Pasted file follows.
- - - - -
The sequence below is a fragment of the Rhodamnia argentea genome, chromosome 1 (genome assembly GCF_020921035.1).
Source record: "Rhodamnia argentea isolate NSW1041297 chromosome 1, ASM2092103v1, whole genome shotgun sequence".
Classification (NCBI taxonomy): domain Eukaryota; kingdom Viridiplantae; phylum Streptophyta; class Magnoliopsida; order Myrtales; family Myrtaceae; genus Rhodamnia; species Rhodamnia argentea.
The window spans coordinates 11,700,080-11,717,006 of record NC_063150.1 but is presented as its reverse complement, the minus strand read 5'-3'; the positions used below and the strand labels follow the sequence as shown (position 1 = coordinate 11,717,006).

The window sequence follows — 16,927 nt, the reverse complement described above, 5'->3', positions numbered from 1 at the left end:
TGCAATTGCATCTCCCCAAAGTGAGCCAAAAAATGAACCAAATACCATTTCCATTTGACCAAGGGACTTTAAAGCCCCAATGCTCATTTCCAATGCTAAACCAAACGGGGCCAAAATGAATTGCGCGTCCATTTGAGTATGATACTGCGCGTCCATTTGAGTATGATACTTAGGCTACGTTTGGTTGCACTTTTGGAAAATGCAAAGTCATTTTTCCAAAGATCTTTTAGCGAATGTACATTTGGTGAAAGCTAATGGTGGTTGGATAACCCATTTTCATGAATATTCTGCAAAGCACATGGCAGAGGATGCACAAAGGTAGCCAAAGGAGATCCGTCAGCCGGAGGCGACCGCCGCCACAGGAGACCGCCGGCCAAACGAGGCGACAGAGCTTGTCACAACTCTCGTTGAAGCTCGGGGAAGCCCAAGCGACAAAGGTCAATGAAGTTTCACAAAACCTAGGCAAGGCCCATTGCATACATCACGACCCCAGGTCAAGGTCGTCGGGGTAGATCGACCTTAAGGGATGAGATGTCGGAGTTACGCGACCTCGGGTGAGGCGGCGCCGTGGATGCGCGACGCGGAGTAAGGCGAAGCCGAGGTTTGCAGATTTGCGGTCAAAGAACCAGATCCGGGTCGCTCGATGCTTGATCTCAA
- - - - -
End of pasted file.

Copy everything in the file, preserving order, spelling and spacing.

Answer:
The sequence below is a fragment of the Rhodamnia argentea genome, chromosome 1 (genome assembly GCF_020921035.1).
Source record: "Rhodamnia argentea isolate NSW1041297 chromosome 1, ASM2092103v1, whole genome shotgun sequence".
Classification (NCBI taxonomy): domain Eukaryota; kingdom Viridiplantae; phylum Streptophyta; class Magnoliopsida; order Myrtales; family Myrtaceae; genus Rhodamnia; species Rhodamnia argentea.
The window spans coordinates 11,700,080-11,717,006 of record NC_063150.1 but is presented as its reverse complement, the minus strand read 5'-3'; the positions used below and the strand labels follow the sequence as shown (position 1 = coordinate 11,717,006).

The window sequence follows — 16,927 nt, the reverse complement described above, 5'->3', positions numbered from 1 at the left end:
TGCAATTGCATCTCCCCAAAGTGAGCCAAAAAATGAACCAAATACCATTTCCATTTGACCAAGGGACTTTAAAGCCCCAATGCTCATTTCCAATGCTAAACCAAACGGGGCCAAAATGAATTGCGCGTCCATTTGAGTATGATACTGCGCGTCCATTTGAGTATGATACTTAGGCTACGTTTGGTTGCACTTTTGGAAAATGCAAAGTCATTTTTCCAAAGATCTTTTAGCGAATGTACATTTGGTGAAAGCTAATGGTGGTTGGATAACCCATTTTCATGAATATTCTGCAAAGCACATGGCAGAGGATGCACAAAGGTAGCCAAAGGAGATCCGTCAGCCGGAGGCGACCGCCGCCACAGGAGACCGCCGGCCAAACGAGGCGACAGAGCTTGTCACAACTCTCGTTGAAGCTCGGGGAAGCCCAAGCGACAAAGGTCAATGAAGTTTCACAAAACCTAGGCAAGGCCCATTGCATACATCACGACCCCAGGTCAAGGTCGTCGGGGTAGATCGACCTTAAGGGATGAGATGTCGGAGTTACGCGACCTCGGGTGAGGCGGCGCCGTGGATGCGCGACGCGGAGTAAGGCGAAGCCGAGGTTTGCAGATTTGCGGTCAAAGAACCAGATCCGGGTCGCTCGATGCTTGATCTCAA